Darian Durant – On the surface, most of Durant's stats (24-37, 279 yards, 1 TD) look impressive, but he had a miserable day. He threw three interceptions, two of which were thrown right to Miami defenders, and one was near the goal line. Another interception occurred as he was trying to throw the ball away from the end zone and gave Miami the ball at UNC's 19-yard-line. He fumbled three times, including a poor decision when trying to escape the clutches of Miami defenders. He was decent throwing over the middle but struggled with out patterns, often throwing either too high or too wide. His lack of arm strength limits Carolina's versatility regarding the deep ball. On the positive, he hung in there and led the Heels to a fourth-quarter scoring drive in which he looked sharp.

Derrick Johnson – Johnson played too soft on nearly every play. He was too far from the receivers on short yardage situations, allowing some ridiculously easy receptions. Miami picked on him most of the game, with considerable success.

Field position – Miami started five possessions in UNC territory, two of which led to touchdowns. UNC's turnovers cost the Heels badly in field position. Remarkably, Carolina had drives of 9, 17, 0, 1, 1, and 0 yards that ended with a turnover. Miami had to go just 19 yards each in two scoring drives, and started three possessions already inside the red zone. The RedHawks' average starting field position was its own 40.

Run defense – Four of Carolina's top five tacklers were defensive backs, an indication the defensive line and linebackers were struggling against the run. Had Miami mostly passed, it would make sense for DBs to be the leading tacklers, but the RedHawks ran the ball 23 more times than they threw it. UNC's front line did a fine job in the first half, holding Miami to 38 yards on 20 attempts. But, other than the defensive stand, they wilted in the second half, allowing Miami to run the ball for 137 yards and dominate the time of possession.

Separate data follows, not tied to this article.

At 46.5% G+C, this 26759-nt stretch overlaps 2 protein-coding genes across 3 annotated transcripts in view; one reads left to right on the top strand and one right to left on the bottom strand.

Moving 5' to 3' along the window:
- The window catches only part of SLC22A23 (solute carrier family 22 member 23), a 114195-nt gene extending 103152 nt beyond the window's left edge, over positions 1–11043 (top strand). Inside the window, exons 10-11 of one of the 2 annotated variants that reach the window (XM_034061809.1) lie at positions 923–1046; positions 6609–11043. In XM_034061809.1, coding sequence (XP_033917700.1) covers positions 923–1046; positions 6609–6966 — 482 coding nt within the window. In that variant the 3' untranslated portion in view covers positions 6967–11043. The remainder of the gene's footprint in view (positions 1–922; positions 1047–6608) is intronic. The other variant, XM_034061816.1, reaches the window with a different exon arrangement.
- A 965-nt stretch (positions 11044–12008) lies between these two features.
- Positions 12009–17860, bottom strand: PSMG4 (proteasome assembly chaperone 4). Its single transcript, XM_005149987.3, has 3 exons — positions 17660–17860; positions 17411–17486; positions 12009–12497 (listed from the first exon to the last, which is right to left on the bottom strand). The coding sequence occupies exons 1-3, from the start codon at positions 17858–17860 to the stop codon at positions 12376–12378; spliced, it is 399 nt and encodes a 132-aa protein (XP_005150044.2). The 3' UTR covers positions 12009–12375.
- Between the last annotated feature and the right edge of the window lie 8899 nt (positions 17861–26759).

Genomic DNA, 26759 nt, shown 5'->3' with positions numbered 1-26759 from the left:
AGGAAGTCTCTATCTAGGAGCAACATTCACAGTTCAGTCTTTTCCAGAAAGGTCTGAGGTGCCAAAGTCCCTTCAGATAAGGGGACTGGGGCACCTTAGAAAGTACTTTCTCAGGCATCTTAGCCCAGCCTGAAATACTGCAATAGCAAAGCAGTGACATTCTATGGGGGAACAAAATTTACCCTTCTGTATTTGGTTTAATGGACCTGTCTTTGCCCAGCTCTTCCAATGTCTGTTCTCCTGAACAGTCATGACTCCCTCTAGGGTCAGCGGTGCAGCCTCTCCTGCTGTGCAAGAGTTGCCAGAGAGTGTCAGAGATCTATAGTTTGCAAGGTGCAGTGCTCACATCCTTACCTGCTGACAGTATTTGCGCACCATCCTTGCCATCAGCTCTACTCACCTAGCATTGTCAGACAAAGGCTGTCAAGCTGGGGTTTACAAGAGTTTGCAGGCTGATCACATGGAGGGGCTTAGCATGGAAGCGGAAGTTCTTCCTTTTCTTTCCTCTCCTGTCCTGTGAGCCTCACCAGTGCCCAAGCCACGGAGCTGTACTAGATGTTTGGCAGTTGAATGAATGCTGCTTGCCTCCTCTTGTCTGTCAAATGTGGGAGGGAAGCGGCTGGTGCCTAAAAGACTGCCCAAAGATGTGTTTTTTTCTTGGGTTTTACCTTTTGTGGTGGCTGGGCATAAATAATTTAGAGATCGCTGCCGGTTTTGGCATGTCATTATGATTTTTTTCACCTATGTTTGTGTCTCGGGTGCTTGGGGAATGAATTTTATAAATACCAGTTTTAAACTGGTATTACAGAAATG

Time of possession – For the game, Miami had the ball for 38:17 compared to UNC's 21:43. Incredibly, Carolina had possession for just 8:30 in the second half, yet still managed to amass 264 yards of offense over the final two quarters.

Tackling – There were too many missed tackles, especially in the second half. Malcolm Stewart, who was second on the club with a part in 11 tackles, missed a few opportunities where a tackle would have likely changed the possession. Not to pounce on Stewart, as he had a solid game in many respects and even caused a fumble, but he did miss too many tackles. He wasn't alone. The linebackers struggled, as no other LB had more than three tackles. The DBs tackled well, including Chris Curry, who showed excellent form.

Miami's fourth TD drive – After the Tar Heels cut the margin to 20-14 on a 9-yard TD reception by Bobby Blizzard, Miami marched 67 yards in seven plays to go up 27-14 with 8:13 left in the game. The seven plays: 13-yard pass, 7-yard run, negative 1-yard run, 15-yard pass, 6-yard run, 12-yard run, and Luke Clemens' 15-yard TD run. When the Heels grow up and gain experience, they may not allow such a drive at a crucial period of a game.

Play calling – After the goal line stand, Carolina ran three plays from its own 1, two of which were pass attempts. Gary Tranquil actually had Durant drop back into the pocket in the end zone, looking to throw over the middle or even long. On his second attempt - and third down - Durant scrambled to his right and tried to throw the ball away. But it was picked off, and four plays later the RedHawks scored. It made no earthly sense to have Durant drop back, especially considering the trouble he was having. It would have made sense to run the ball three times and punt.


Carolina travels to Syracuse to face the Orangemen Saturday night at 8 p.m. on ESPN2. With the loss to Miami, this game takes on even greater importance, as UNC can't afford to start the season 0-2 with Texas coming to Chapel Hill in the third game.

Senior writer Andrew Jones is in his seventh year covering football and basketball for Inside Carolina. He can be reached via e-mail at: AndrewJones@AM630.net.